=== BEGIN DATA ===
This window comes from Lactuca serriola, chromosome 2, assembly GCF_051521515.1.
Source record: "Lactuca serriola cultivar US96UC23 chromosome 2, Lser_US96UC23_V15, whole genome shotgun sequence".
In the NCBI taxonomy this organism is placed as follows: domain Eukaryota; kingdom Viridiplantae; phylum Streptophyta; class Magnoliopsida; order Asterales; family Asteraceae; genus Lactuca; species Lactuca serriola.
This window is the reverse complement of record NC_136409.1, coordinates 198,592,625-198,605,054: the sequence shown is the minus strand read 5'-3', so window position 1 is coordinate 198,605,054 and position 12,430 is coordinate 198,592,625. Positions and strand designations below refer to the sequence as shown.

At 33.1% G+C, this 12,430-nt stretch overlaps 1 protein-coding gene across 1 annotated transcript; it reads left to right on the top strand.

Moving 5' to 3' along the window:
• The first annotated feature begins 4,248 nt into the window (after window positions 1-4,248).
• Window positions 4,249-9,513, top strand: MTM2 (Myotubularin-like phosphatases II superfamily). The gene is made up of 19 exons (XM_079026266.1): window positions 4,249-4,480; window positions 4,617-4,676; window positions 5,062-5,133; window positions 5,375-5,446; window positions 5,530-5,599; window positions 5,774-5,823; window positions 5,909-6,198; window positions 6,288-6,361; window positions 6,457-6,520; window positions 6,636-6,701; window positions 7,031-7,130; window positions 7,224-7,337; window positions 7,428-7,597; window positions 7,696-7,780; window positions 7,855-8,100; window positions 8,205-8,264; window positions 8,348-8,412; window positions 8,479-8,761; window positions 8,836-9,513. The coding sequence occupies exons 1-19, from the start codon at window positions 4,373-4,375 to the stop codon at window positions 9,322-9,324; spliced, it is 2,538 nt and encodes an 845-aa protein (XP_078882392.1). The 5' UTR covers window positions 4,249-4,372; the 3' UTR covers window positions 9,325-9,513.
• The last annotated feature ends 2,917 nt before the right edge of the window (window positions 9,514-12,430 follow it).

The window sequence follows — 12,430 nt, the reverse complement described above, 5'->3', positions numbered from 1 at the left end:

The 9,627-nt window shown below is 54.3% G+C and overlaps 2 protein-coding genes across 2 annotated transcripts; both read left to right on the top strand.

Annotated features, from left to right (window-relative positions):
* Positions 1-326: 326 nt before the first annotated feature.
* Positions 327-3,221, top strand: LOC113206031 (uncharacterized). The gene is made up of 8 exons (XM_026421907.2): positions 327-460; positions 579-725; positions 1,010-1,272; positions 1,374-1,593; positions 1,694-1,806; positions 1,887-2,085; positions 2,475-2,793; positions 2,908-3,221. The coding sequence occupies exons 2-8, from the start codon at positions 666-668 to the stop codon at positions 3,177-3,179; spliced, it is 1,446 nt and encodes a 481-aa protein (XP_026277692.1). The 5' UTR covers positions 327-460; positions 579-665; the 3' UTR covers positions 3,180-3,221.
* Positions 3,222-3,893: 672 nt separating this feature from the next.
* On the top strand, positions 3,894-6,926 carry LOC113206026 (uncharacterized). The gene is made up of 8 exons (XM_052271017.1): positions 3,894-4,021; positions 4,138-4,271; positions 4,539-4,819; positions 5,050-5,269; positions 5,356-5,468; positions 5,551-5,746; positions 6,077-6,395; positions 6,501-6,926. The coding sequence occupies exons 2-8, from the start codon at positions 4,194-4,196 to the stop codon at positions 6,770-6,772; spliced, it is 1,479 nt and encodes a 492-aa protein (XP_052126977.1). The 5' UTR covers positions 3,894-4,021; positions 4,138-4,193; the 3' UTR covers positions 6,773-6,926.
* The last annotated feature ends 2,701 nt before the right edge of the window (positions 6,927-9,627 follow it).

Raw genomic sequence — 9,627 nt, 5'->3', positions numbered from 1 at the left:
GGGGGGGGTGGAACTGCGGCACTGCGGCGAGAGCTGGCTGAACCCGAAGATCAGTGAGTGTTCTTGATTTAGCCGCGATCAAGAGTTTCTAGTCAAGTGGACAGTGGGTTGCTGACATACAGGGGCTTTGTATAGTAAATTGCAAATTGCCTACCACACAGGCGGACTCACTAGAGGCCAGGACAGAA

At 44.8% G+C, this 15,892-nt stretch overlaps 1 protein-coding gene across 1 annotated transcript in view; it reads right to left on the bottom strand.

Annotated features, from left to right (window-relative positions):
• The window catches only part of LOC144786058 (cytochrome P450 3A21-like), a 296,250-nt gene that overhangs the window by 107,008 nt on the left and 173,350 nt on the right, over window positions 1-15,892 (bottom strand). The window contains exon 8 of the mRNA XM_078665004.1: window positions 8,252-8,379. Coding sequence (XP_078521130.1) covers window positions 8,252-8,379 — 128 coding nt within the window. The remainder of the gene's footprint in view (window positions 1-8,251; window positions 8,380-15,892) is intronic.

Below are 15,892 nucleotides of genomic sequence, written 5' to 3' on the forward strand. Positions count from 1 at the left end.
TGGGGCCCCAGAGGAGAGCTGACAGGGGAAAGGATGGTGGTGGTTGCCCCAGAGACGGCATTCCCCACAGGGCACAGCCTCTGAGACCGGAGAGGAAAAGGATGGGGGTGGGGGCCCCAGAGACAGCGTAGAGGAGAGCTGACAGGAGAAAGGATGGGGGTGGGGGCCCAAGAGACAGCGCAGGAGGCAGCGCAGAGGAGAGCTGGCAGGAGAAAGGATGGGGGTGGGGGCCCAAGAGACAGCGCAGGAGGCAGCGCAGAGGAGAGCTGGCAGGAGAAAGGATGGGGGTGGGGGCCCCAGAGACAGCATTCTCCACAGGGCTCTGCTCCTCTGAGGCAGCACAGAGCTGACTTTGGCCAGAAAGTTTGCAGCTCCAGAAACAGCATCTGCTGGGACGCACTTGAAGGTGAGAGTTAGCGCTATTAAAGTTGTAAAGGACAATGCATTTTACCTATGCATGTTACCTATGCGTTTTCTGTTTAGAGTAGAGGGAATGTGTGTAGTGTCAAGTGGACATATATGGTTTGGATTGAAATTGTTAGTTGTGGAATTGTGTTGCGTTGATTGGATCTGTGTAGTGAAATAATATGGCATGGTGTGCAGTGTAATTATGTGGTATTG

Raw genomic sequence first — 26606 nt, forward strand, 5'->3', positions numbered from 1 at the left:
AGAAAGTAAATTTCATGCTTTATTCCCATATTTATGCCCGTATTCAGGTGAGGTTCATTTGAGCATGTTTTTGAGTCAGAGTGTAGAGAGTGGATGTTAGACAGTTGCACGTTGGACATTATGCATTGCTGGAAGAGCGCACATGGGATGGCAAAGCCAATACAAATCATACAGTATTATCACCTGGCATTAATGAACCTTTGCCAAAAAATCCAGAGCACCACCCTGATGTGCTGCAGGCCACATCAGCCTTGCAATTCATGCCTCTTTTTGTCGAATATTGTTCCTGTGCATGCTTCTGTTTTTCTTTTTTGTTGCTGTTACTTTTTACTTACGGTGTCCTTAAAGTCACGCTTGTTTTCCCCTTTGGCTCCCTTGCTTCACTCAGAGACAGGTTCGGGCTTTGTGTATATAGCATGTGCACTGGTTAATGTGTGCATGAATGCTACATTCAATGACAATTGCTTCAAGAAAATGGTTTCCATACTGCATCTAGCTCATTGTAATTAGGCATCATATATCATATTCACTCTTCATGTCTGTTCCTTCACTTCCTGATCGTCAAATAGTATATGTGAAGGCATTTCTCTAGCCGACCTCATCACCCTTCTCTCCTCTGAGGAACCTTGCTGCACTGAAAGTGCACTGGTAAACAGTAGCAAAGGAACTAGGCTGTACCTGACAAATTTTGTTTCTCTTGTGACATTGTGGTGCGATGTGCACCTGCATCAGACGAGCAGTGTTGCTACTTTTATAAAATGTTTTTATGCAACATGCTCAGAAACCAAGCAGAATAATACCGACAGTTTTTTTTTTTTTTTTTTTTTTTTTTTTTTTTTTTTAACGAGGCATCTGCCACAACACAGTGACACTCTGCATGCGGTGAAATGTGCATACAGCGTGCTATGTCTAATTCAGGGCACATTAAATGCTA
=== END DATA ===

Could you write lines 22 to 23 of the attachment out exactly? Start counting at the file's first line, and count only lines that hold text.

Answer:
• The window catches only part of LOC144786058 (cytochrome P450 3A21-like), a 296,250-nt gene that overhangs the window by 107,008 nt on the left and 173,350 nt on the right, over window positions 1-15,892 (bottom strand). The window contains exon 8 of the mRNA XM_078665004.1: window positions 8,252-8,379. Coding sequence (XP_078521130.1) covers window positions 8,252-8,379 — 128 coding nt within the window. The remainder of the gene's footprint in view (window positions 1-8,251; window positions 8,380-15,892) is intronic.

Below are 15,892 nucleotides of genomic sequence, written 5' to 3' on the forward strand. Positions count from 1 at the left end.